Glucose sensing and the pathogenesis of obesity and type 2 diabetes.

Détails

ID Serval
serval:BIB_9135C1738C25
Type
Article: article d'un périodique ou d'un magazine.
Sous-type
Synthèse (review): revue aussi complète que possible des connaissances sur un sujet, rédigée à partir de l'analyse exhaustive des travaux publiés.
Collection
Publications
Titre
Glucose sensing and the pathogenesis of obesity and type 2 diabetes.
Périodique
International Journal of Obesity
Auteur(s)
Thorens B.
ISSN
1476-5497[electronic]
Statut éditorial
Publié
Date de publication
2008
Volume
32 Suppl 6
Pages
S62-S71
Langue
anglais
Notes
Publication types: Journal Article ; Research Support, Non-U.S. Gov't ; Review
Publication Status: ppublish
Résumé
The control of body weight and of blood glucose concentrations depends on the exquisite coordination of the function of several organs and tissues, in particular the liver, muscle and fat. These organs and tissues have major roles in the use and storage of nutrients in the form of glycogen or triglycerides and in the release of glucose or free fatty acids into the blood, in periods of metabolic needs. These mechanisms are tightly regulated by hormonal and nervous signals, which are generated by specialized cells that detect variations in blood glucose or lipid concentrations. The hormones insulin and glucagon not only regulate glycemic levels through their action on these organs and the sympathetic and parasympathetic branches of the autonomic nervous system, which are activated by glucose or lipid sensors, but also modulate pancreatic hormone secretion and liver, muscle and fat glucose and lipid metabolism. Other signaling molecules, such as the adipocyte hormones leptin and adiponectin, have circulating plasma concentrations that reflect the level of fat stored in adipocytes. These signals are integrated at the level of the hypothalamus by the melanocortin pathway, which produces orexigenic and anorexigenic neuropeptides to control feeding behavior, energy expenditure and glucose homeostasis. Work from several laboratories, including ours, has explored the physiological role of glucose as a signal that regulates these homeostatic processes and has tested the hypothesis that the mechanism of glucose sensing that controls insulin secretion by the pancreatic beta-cells is also used by other cell types. I discuss here evidence for these mechanisms, how they integrate signals from other nutrients such as lipids and how their deregulation may initiate metabolic diseases.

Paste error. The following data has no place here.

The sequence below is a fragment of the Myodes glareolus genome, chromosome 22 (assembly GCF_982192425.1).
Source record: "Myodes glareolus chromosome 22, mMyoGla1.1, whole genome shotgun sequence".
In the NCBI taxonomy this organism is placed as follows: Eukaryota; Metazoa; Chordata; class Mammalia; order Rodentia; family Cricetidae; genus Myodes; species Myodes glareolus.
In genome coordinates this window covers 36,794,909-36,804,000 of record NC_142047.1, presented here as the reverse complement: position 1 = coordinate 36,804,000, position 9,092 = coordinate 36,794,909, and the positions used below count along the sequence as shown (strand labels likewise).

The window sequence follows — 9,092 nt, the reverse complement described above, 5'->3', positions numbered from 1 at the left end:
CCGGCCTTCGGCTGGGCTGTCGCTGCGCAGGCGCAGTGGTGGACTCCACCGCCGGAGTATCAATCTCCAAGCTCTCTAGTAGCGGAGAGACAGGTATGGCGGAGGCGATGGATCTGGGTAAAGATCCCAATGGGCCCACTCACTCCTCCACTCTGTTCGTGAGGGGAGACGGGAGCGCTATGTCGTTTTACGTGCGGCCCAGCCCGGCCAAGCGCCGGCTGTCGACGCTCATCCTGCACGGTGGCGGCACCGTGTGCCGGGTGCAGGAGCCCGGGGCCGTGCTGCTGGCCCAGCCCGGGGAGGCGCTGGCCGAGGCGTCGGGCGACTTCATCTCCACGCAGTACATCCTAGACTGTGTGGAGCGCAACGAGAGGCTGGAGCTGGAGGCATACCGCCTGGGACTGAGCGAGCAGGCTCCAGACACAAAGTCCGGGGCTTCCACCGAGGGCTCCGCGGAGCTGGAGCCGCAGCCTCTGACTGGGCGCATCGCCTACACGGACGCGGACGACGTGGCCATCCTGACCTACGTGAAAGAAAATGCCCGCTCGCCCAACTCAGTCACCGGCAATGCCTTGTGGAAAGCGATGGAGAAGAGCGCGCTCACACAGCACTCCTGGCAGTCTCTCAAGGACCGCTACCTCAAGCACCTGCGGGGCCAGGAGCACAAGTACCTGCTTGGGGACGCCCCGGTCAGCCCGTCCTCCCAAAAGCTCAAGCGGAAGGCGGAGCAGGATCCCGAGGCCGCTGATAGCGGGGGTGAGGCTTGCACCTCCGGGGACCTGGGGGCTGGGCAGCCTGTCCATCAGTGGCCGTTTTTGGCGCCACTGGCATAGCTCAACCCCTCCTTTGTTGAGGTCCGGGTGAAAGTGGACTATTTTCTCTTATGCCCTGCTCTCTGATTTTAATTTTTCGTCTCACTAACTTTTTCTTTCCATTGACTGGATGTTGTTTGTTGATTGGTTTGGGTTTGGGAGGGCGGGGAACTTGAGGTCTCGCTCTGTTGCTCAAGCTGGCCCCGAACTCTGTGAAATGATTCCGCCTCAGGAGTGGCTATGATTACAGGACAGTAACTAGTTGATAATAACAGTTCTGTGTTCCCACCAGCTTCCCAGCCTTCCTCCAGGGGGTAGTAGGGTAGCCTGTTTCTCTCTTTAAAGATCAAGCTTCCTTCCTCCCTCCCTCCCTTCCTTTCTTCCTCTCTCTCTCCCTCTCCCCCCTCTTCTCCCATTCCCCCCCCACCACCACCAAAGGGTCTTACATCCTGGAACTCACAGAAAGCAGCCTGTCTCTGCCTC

Mots-clé
Animals, Appetite Regulation/physiology, Blood Glucose/metabolism, Brain/metabolism, Diabetes Mellitus, Type 2/etiology, Diabetes Mellitus, Type 2/metabolism, Fatty Acids/metabolism, Glucagon/metabolism, Insulin/metabolism, Mice, Obesity/etiology, Obesity/metabolism, Pancreas/metabolism, Portal System/metabolism, Rats
Pubmed
Web of science
Open Access
Oui
Création de la notice
18/06/2009 14:19
Dernière modification de la notice
08/05/2019 22:01
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